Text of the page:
African Americans, Brand Affinity, And The Perils Of Ignoring $1 Trillion Spending Power

Artists like Jay-Z can impact a car company’s fortunes

[Pardon My Rant]

NewsMedicaMetrics, a strategic marketing optimization company, released a study on August 5th showing the most popular brands amongst African Americans using a metric called an Emotional Attachment score.

African Americans are a powerful force in this country. Black Star News has published several online articles referencing the 2011 Nielsen report estimating the African American buying power to reach $1.1 Trillion by 2015.

For perspective, that would represent the 15th largest GDP of any country in the world placing African Americans in a tie with South Korea and ahead of countries like The Netherlands ($836B), Turkey ($774B), and Switzerland ($660B).

As the old adage from Voltaire says, “A great power imposes great responsibility”. In 2014, African Americans chose the following brands with their power: iPhone, Lexus, Nike, MAC Cosmetics, Visa, Disney Parks, and Carol’s Daughter.

Many of these brands like Apple’s iPhone cut across multiple races, ages, and genders. Some brands like Carol’s Daughter followed the old “For Us/By Us” (FUBU) model evolving from a simple kitchen of an African American woman, to the set of The Cosby Show; from a mail order business from her apartment into two stores in Brooklyn and Harlem.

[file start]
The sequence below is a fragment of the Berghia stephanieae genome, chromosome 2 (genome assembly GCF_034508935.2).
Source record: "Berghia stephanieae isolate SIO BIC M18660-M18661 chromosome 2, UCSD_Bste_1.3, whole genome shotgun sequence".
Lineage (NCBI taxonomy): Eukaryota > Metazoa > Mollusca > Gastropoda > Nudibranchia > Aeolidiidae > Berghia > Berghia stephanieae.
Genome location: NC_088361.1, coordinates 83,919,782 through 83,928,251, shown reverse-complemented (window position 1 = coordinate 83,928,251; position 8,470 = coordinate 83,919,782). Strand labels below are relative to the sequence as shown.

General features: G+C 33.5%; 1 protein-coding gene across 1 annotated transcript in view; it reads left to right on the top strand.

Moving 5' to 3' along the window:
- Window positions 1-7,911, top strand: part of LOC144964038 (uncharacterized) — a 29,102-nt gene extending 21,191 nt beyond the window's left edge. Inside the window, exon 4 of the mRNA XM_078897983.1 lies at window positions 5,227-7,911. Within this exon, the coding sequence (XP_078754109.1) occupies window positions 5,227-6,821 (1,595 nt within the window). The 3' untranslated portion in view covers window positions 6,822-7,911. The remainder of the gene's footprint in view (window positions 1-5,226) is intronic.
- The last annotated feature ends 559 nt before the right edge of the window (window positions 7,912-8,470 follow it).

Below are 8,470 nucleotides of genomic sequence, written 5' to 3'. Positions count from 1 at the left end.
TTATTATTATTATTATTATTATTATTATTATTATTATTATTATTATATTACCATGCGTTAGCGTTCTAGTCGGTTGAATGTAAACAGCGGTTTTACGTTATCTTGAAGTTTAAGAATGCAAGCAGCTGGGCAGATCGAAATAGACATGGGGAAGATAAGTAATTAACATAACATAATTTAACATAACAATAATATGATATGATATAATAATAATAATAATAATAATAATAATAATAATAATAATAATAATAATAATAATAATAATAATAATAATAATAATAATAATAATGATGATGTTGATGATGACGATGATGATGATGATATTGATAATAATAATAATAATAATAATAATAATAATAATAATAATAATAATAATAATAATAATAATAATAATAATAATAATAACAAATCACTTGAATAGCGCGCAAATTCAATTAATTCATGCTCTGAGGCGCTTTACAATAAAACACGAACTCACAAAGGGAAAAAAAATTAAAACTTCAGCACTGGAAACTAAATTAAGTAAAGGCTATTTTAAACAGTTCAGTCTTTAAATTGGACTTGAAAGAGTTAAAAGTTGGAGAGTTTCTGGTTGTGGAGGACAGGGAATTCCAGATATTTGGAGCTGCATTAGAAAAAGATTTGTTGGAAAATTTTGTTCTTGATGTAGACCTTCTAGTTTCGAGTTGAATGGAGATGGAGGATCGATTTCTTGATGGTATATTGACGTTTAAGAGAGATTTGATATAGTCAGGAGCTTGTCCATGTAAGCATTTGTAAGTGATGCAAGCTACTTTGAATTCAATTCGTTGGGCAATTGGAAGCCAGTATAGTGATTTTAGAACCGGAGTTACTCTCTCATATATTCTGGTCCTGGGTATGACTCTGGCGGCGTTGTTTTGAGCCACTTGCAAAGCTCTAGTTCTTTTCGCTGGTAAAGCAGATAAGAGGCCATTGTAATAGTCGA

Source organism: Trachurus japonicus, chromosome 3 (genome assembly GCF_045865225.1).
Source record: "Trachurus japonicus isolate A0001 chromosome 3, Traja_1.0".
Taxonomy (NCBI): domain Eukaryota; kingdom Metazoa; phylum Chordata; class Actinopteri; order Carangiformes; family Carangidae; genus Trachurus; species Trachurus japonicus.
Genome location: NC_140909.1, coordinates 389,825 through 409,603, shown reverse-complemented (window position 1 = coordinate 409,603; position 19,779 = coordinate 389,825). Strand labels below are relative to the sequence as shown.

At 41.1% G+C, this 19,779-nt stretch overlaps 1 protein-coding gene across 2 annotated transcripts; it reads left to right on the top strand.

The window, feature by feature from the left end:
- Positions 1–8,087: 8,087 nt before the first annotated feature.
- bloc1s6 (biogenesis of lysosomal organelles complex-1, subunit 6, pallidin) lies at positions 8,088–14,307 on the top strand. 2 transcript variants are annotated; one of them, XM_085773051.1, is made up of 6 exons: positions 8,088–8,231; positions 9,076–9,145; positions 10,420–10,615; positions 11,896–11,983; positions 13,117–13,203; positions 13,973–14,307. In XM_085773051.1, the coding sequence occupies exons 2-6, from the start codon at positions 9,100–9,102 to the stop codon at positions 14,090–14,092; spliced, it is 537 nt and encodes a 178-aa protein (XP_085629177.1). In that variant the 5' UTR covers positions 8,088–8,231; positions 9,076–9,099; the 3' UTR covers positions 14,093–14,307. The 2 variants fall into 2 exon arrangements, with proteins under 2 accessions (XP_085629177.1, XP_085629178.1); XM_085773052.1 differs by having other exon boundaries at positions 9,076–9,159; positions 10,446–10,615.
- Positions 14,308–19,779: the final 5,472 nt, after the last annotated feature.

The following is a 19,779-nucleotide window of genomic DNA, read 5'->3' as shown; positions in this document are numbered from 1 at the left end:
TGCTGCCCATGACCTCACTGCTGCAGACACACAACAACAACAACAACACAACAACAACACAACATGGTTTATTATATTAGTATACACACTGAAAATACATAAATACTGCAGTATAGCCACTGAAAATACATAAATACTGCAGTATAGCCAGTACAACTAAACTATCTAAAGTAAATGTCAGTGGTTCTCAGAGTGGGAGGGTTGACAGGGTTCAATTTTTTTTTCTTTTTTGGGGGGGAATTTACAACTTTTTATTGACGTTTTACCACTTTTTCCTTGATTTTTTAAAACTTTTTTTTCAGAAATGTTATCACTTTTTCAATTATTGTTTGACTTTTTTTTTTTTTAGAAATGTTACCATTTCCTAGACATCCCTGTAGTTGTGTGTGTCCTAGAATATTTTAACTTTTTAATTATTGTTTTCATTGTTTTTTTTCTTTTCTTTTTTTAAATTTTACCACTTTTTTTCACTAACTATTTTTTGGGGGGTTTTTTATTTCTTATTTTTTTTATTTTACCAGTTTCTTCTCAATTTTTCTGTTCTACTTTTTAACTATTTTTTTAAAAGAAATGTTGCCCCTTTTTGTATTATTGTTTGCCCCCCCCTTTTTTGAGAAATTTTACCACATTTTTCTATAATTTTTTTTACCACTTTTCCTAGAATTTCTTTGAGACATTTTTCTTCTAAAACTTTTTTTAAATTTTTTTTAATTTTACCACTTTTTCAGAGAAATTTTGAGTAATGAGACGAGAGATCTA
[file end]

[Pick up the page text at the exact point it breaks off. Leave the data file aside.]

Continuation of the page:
Then finally from expanding with the support of African American investors like Jada Pickett, Will Smith, and Mary J. Blige to reaching Oprah’s couch in 2002. Lastly, there are other brands like Lexus that enter the market strategically with a game plan and a goal.

Lexus was keenly aware of the long standing love fest between African Americans and Cadillac automobiles dating back to the early 1930’s drew upon those experiences to launch into this market. As the story goes, Cadillac refused sales to African Americans during the Great Depression as a marketing ploy to increase the brand’s allure and prestige.

However, the most affluent African Americans of the day –Boxers, Singers, and Doctors– merely paid Caucasians to purchase Cadillac cars on their behalf. Nick Dreystadt, an executive of the company at the time, convinced the Board of Directors to tap into this African American market. Sales rose 70% and soon after, Dreystadt  became the head of the Cadillac division in 1943.

The outcome of this strategic move permeated through African American culture seeping into its literature.

Mildred D. Taylor, a Newbery Award-winning author, wrote The Golden Cadillac in 1987. It was one of many stories about this prestigious car. It focused on ‘Lois and Wilma’s dad who buys a brand new 1950 gold Cadillac and takes his family on a road trip from Ohio to Mississippi. As they travel deeper into the rural south, they face stronger and stronger discrimination until finally the father says “[I’m] heading back to Memphis. Cousin Halton’s there. We’ll leave the Cadillac and get his car. Driving this car any farther south with [Mom] and the girls in the car, [is] just not worth the risk.”